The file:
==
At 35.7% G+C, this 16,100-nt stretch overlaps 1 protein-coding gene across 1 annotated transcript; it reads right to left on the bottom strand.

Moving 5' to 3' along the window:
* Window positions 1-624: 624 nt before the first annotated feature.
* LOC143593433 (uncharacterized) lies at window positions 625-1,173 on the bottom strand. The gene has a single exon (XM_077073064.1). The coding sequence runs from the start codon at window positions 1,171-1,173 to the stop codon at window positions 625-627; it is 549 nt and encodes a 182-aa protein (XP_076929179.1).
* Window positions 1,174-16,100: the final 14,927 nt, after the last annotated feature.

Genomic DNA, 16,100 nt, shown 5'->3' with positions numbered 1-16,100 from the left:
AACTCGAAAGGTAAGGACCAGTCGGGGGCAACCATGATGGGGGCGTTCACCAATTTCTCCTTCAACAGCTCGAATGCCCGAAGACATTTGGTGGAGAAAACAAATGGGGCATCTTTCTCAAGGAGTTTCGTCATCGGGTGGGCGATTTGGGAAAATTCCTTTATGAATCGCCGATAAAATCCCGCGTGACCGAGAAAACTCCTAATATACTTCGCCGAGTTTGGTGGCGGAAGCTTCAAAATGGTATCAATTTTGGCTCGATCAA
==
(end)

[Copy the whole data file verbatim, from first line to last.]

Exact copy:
At 35.7% G+C, this 16,100-nt stretch overlaps 1 protein-coding gene across 1 annotated transcript; it reads right to left on the bottom strand.

Moving 5' to 3' along the window:
* Window positions 1-624: 624 nt before the first annotated feature.
* LOC143593433 (uncharacterized) lies at window positions 625-1,173 on the bottom strand. The gene has a single exon (XM_077073064.1). The coding sequence runs from the start codon at window positions 1,171-1,173 to the stop codon at window positions 625-627; it is 549 nt and encodes a 182-aa protein (XP_076929179.1).
* Window positions 1,174-16,100: the final 14,927 nt, after the last annotated feature.

Genomic DNA, 16,100 nt, shown 5'->3' with positions numbered 1-16,100 from the left:
AACTCGAAAGGTAAGGACCAGTCGGGGGCAACCATGATGGGGGCGTTCACCAATTTCTCCTTCAACAGCTCGAATGCCCGAAGACATTTGGTGGAGAAAACAAATGGGGCATCTTTCTCAAGGAGTTTCGTCATCGGGTGGGCGATTTGGGAAAATTCCTTTATGAATCGCCGATAAAATCCCGCGTGACCGAGAAAACTCCTAATATACTTCGCCGAGTTTGGTGGCGGAAGCTTCAAAATGGTATCAATTTTGGCTCGATCAA